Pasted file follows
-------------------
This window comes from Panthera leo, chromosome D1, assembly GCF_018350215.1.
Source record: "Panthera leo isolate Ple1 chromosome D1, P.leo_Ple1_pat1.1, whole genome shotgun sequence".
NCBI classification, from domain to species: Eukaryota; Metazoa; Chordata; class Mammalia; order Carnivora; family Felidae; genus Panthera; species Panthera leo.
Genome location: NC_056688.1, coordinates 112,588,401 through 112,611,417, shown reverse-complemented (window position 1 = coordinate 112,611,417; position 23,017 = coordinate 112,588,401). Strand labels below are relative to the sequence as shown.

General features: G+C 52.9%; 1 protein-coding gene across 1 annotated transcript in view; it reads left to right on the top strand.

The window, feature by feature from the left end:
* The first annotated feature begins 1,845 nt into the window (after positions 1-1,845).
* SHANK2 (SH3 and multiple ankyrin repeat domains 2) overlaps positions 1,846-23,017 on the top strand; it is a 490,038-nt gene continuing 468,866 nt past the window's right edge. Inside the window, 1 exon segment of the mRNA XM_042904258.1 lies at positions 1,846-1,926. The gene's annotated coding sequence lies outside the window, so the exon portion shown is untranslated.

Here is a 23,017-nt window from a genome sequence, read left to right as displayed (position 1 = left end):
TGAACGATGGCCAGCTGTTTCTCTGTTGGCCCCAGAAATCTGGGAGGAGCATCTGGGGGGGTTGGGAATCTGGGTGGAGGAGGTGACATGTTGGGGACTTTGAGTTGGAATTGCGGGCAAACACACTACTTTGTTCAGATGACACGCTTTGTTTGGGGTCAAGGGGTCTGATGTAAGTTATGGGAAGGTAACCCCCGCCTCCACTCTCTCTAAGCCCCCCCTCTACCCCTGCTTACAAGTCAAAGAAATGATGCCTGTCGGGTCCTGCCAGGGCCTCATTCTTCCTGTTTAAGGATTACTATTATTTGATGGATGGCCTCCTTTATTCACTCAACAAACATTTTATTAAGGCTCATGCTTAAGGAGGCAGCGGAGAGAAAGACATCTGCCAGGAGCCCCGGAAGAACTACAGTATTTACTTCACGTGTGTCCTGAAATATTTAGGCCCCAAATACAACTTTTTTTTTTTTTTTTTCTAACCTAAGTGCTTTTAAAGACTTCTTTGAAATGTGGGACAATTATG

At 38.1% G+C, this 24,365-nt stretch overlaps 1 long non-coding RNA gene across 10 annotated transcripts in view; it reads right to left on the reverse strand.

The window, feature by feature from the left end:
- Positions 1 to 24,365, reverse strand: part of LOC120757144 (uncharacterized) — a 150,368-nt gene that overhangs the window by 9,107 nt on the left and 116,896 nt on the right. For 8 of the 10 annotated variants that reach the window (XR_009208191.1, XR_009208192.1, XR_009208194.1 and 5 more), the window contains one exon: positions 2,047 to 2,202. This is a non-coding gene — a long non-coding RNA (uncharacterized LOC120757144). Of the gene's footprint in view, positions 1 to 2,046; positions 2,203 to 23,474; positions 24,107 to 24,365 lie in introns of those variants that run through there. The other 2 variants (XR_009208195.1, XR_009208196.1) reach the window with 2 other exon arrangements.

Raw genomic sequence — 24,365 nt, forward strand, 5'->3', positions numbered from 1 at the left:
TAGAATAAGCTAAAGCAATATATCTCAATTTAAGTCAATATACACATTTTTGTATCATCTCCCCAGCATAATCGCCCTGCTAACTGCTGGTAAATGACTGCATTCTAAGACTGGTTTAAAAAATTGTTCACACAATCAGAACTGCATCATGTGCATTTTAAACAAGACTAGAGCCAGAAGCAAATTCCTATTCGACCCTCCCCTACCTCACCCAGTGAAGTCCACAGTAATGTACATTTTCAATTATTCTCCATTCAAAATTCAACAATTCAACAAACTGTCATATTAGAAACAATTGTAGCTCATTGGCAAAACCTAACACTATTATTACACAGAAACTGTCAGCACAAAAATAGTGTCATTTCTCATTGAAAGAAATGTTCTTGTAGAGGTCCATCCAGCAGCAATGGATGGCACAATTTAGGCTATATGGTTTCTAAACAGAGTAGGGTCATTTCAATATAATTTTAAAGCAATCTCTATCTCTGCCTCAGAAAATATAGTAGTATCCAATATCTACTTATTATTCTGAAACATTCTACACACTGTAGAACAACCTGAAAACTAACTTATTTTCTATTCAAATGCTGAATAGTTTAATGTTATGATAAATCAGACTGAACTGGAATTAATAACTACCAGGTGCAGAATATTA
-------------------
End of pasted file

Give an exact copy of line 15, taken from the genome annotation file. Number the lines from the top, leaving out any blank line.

TAGAATAAGCTAAAGCAATATATCTCAATTTAAGTCAATATACACATTTTTGTATCATCTCCCCAGCATAATCGCCCTGCTAACTGCTGGTAAATGACTGCATTCTAAGACTGGTTTAAAAAATTGTTCACACAATCAGAACTGCATCATGTGCATTTTAAACAAGACTAGAGCCAGAAGCAAATTCCTATTCGACCCTCCCCTACCTCACCCAGTGAAGTCCACAGTAATGTACATTTTCAATTATTCTCCATTCAAAATTCAACAATTCAACAAACTGTCATATTAGAAACAATTGTAGCTCATTGGCAAAACCTAACACTATTATTACACAGAAACTGTCAGCACAAAAATAGTGTCATTTCTCATTGAAAGAAATGTTCTTGTAGAGGTCCATCCAGCAGCAATGGATGGCACAATTTAGGCTATATGGTTTCTAAACAGAGTAGGGTCATTTCAATATAATTTTAAAGCAATCTCTATCTCTGCCTCAGAAAATATAGTAGTATCCAATATCTACTTATTATTCTGAAACATTCTACACACTGTAGAACAACCTGAAAACTAACTTATTTTCTATTCAAATGCTGAATAGTTTAATGTTATGATAAATCAGACTGAACTGGAATTAATAACTACCAGGTGCAGAATATTA